Exclusive Interview with Viola Founder and CEO Al Harrington
In 2014, former NBA player Al Harrington started a cannabis brand named after his grandmother Viola. Now, Viola is growing its multi-state footprint and expanding its product portfolio. Founder and CEO Harrington spoke with New Cannabis Ventures about applying for licenses in new states, the importance of social equity and the company’s recent investment round. The audio of the entire conversation is available at the end of this written summary.
In 2011, Harrington’s grandmother came to see him play when he was with the Denver Nuggets. She was suffering from glaucoma and taking a multitude of medications that were not alleviating her symptoms. Harrington suggested cannabis. After some initial skepticism, his grandmother agreed to give it a try. The positive impact it had on her changed the way Harrington looked at cannabis.
He grew up in Orange, New Jersey and saw the effects of the War on Drugs in his community. After seeing how cannabis helped his grandmother, he started to learn more about the medical benefits of the plant, and he decided to make an investment in the space a year later.
The Leadership Team
Harrington co-founded Viola with Dan Pettigrew. Together, the pair drove around Colorado visiting different grow sites and building a business plan. The team has since grown to include members such as COO Sameer Kumar, CFO Matt Hathaway, and Chief Compliance Officer Adam Day. The company is looking to fill additional roles, including CMO and CRO.
Colorado Roots and Organic Growth
Viola started in Colorado but now has a multi-state presence with a 40-acre farm in Oregon and a 50,000-square-foot indoor cultivation and manufacturing facility in Detroit, Michigan. The company also acquired a 35,000-square-foot cultivation and manufacturing facility in Adelanto, California.
Viola is open to the possibility of strategic acquisitions, but for the time being, the company’s national expansion plans are being supported by organic growth. The company has applied for licenses in Maryland, Missouri, and New Jersey, and states like Illinois, New York, and Georgia are also of interest, according to Harrington.
Viola began as a concentrates company. Harrington first decided to learn about concentrates because his grandmother was concerned about her home smelling like cannabis.
After 16 years in the NBA, Harrington is well aware of the power of branding–another reason concentrates were so appealing. When the company started in Colorado, flower was being sold in simple, unbranded jars. Harrington realized this approach would make it difficult to differentiate the brand. Concentrates offered a clearer path to standing out.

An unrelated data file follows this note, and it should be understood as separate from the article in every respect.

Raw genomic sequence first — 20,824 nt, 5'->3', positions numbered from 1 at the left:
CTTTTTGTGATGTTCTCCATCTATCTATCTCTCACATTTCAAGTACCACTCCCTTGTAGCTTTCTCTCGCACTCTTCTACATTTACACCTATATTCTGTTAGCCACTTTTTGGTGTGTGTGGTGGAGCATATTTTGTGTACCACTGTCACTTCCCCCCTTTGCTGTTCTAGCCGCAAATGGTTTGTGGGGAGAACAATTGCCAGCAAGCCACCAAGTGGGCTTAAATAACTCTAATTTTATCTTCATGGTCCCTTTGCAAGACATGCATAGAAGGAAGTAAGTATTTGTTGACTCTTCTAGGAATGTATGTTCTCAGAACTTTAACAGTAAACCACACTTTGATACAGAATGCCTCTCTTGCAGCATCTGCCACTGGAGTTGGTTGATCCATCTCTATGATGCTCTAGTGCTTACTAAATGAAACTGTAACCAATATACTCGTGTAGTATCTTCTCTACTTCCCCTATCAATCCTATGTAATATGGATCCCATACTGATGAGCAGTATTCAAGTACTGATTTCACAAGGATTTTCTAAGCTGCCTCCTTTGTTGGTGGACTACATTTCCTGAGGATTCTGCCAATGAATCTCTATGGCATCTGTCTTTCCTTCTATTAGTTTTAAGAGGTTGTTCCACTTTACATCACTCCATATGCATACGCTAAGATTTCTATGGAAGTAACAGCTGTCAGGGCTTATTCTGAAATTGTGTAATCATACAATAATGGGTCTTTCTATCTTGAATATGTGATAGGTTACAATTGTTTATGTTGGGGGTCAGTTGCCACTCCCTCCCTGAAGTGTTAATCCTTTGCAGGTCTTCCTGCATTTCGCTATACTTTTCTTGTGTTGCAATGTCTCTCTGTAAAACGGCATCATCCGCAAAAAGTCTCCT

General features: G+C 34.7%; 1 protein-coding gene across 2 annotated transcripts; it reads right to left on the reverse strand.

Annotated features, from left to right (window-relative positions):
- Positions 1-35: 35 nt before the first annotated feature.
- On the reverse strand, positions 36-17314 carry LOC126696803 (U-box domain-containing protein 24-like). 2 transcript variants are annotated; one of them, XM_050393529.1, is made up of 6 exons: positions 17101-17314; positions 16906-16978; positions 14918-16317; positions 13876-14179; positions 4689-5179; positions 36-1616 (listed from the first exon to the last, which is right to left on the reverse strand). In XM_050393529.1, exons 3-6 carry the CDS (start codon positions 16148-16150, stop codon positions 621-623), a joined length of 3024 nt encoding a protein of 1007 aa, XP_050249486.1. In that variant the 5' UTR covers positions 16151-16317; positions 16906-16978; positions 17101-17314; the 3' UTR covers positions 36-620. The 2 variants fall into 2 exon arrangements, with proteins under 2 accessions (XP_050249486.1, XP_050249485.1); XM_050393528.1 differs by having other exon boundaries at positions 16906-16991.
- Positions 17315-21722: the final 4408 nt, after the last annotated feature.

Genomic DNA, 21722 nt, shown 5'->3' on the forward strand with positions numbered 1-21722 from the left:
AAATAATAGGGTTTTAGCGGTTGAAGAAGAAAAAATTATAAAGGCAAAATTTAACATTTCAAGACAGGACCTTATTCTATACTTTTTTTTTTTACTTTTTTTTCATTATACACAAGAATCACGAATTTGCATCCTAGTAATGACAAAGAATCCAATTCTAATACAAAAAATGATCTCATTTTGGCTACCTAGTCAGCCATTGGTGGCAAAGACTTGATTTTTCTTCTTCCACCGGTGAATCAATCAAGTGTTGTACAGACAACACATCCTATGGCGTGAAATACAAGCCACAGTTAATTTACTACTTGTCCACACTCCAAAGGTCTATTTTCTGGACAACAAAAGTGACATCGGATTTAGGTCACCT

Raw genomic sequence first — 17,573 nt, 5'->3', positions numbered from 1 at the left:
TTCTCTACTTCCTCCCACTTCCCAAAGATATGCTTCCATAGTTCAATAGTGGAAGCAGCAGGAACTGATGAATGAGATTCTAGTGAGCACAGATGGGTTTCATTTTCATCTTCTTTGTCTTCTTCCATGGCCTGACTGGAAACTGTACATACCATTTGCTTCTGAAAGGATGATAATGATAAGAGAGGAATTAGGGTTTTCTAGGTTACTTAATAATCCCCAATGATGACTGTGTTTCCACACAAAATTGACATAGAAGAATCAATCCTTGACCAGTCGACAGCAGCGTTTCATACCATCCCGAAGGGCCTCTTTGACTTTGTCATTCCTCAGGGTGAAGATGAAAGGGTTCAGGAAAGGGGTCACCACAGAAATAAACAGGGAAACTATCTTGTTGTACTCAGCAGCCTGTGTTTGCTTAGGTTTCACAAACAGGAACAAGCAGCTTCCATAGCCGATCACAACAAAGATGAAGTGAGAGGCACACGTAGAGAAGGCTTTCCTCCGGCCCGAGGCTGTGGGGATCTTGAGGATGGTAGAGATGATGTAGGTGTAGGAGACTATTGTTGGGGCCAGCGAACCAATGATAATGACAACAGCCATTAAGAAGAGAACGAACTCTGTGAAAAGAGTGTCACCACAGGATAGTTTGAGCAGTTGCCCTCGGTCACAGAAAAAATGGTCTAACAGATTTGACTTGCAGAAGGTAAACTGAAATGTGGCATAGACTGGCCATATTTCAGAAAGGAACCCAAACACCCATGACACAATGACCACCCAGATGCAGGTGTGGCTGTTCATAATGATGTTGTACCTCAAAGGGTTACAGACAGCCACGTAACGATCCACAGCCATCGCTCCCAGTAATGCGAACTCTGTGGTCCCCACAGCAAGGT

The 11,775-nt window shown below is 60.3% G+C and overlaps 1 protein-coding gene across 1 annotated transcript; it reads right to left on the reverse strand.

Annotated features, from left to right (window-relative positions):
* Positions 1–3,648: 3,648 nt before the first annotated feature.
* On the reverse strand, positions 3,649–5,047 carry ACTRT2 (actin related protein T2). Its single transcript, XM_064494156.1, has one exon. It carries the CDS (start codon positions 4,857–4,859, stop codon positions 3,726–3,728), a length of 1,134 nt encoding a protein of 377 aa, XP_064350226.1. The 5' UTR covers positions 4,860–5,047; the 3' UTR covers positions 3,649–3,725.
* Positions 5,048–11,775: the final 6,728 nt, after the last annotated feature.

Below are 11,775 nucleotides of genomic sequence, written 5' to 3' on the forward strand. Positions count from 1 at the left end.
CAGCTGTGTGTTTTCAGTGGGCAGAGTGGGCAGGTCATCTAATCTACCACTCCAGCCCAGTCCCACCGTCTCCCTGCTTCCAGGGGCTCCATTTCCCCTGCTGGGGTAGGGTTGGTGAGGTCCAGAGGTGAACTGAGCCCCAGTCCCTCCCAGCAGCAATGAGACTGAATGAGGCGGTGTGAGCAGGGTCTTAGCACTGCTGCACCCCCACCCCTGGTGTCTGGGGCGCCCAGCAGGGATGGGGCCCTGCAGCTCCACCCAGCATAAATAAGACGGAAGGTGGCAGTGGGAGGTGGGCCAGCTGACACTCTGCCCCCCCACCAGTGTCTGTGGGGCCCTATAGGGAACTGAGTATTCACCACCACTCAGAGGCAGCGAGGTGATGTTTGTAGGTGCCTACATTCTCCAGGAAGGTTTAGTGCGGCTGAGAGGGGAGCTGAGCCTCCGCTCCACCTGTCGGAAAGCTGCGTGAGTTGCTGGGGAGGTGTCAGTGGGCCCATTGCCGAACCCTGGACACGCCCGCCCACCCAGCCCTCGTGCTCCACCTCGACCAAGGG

In Oregon, the company focused on live resin and live resin vapes, while it offers a wide variety of products including flower, pre-rolls, vapes, and concentrates in the California and Michigan markets. Viola is also planning to launch edibles in February 2020–the number of Viola SKUs is growing each year.
Distribution and Retail
The company shapes its distribution strategy around state regulations and its bandwidth within each market. For example, Viola has third-party distribution in Oregon and does in-house distribution in Colorado.
Viola is just ramping up its retail presence. The company is about to open its first retail store, located in Michigan. The company is also partnering with social equity applicants to open multiple retail locations in California next year.
Viola was founded with the intention of being a lifestyle brand with purpose. Cannabis may be a major industry now, but it has been used to destroy black and brown communities. “Eighty-five percent of drug arrests in the black community are cannabis-related,” said Harrington. “Now with this big, booming industry, we only represent 3 percent of it.”
Harrington and his team are looking for ways to help bring communities of color into the cannabis space. In California, the company held educational seminars to introduce people to the process of running a cannabis company. Through that process, the company found 38 people to help support. When applying for a license in the state, you need to have real estate. So, the company found eight pieces of real estate, and those 38 people are willing to work together to enter the industry.
Funding and Capital Allocation
Prior to the company’s recent investment round, Viola was built with funding from friends and family. The $16 million round led by Gotham Green Partners has helped Viola to expand its team, acquire its California cultivation site, and finish building out its Michigan facility. In addition to the capital, Gotham Green opens the door to further growth as a strategic partner, according to Harrington. As for the public markets, they are not attractive to the company at the moment.
The company expects to do $20-plus million in revenue this year, compared to $7 million last year, according to Harrington. He sees the brand taking off and gaining greater market penetration, which will drive growth year after year.
As the company grows, community focus will remain at the forefront. That focus on community and people of color will continue to be a differentiator for Viola, according to Harrington. He is also looking forward to the opportunity to form strategic partnerships. Viola will remain committed to being flexible as it navigates the same regulatory challenges affecting the entire industry.
To learn more, visit the Viola website. Listen to the entire interview: